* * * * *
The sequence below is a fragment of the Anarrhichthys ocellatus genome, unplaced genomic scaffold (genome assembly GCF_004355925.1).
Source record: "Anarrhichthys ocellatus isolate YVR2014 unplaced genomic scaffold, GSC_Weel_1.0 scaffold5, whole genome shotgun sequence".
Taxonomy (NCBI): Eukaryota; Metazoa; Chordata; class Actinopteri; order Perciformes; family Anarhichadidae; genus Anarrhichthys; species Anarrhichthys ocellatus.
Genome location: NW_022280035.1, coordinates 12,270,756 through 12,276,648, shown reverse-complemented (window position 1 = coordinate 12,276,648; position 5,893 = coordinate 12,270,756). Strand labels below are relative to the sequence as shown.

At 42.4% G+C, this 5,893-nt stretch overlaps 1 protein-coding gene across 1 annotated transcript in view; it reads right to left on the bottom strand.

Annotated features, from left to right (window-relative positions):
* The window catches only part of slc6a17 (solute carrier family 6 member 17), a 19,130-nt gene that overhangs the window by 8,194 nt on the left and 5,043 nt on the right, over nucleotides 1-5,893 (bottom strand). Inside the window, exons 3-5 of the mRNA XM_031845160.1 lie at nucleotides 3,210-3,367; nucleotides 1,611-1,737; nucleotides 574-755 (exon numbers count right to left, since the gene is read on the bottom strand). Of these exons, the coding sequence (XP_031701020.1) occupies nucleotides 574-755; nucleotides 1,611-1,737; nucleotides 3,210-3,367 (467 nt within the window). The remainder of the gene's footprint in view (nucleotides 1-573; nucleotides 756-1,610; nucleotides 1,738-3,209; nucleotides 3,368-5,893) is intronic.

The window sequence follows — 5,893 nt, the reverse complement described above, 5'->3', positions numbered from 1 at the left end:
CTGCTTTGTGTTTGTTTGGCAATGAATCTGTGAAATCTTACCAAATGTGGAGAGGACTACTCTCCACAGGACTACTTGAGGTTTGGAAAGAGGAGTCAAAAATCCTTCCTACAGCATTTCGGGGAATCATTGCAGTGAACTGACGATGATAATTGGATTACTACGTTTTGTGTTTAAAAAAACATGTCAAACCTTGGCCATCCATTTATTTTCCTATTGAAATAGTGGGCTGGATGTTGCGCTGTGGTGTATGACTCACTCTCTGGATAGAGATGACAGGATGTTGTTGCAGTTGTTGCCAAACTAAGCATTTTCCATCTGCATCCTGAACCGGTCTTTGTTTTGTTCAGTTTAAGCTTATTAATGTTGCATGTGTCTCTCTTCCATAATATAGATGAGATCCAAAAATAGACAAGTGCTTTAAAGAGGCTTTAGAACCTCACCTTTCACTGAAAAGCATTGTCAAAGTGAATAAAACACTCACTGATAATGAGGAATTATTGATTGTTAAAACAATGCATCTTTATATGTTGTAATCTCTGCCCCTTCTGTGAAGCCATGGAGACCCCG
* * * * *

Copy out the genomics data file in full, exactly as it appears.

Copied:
The sequence below is a fragment of the Anarrhichthys ocellatus genome, unplaced genomic scaffold (genome assembly GCF_004355925.1).
Source record: "Anarrhichthys ocellatus isolate YVR2014 unplaced genomic scaffold, GSC_Weel_1.0 scaffold5, whole genome shotgun sequence".
Taxonomy (NCBI): Eukaryota; Metazoa; Chordata; class Actinopteri; order Perciformes; family Anarhichadidae; genus Anarrhichthys; species Anarrhichthys ocellatus.
Genome location: NW_022280035.1, coordinates 12,270,756 through 12,276,648, shown reverse-complemented (window position 1 = coordinate 12,276,648; position 5,893 = coordinate 12,270,756). Strand labels below are relative to the sequence as shown.

At 42.4% G+C, this 5,893-nt stretch overlaps 1 protein-coding gene across 1 annotated transcript in view; it reads right to left on the bottom strand.

Annotated features, from left to right (window-relative positions):
* The window catches only part of slc6a17 (solute carrier family 6 member 17), a 19,130-nt gene that overhangs the window by 8,194 nt on the left and 5,043 nt on the right, over nucleotides 1-5,893 (bottom strand). Inside the window, exons 3-5 of the mRNA XM_031845160.1 lie at nucleotides 3,210-3,367; nucleotides 1,611-1,737; nucleotides 574-755 (exon numbers count right to left, since the gene is read on the bottom strand). Of these exons, the coding sequence (XP_031701020.1) occupies nucleotides 574-755; nucleotides 1,611-1,737; nucleotides 3,210-3,367 (467 nt within the window). The remainder of the gene's footprint in view (nucleotides 1-573; nucleotides 756-1,610; nucleotides 1,738-3,209; nucleotides 3,368-5,893) is intronic.

The window sequence follows — 5,893 nt, the reverse complement described above, 5'->3', positions numbered from 1 at the left end:
CTGCTTTGTGTTTGTTTGGCAATGAATCTGTGAAATCTTACCAAATGTGGAGAGGACTACTCTCCACAGGACTACTTGAGGTTTGGAAAGAGGAGTCAAAAATCCTTCCTACAGCATTTCGGGGAATCATTGCAGTGAACTGACGATGATAATTGGATTACTACGTTTTGTGTTTAAAAAAACATGTCAAACCTTGGCCATCCATTTATTTTCCTATTGAAATAGTGGGCTGGATGTTGCGCTGTGGTGTATGACTCACTCTCTGGATAGAGATGACAGGATGTTGTTGCAGTTGTTGCCAAACTAAGCATTTTCCATCTGCATCCTGAACCGGTCTTTGTTTTGTTCAGTTTAAGCTTATTAATGTTGCATGTGTCTCTCTTCCATAATATAGATGAGATCCAAAAATAGACAAGTGCTTTAAAGAGGCTTTAGAACCTCACCTTTCACTGAAAAGCATTGTCAAAGTGAATAAAACACTCACTGATAATGAGGAATTATTGATTGTTAAAACAATGCATCTTTATATGTTGTAATCTCTGCCCCTTCTGTGAAGCCATGGAGACCCCG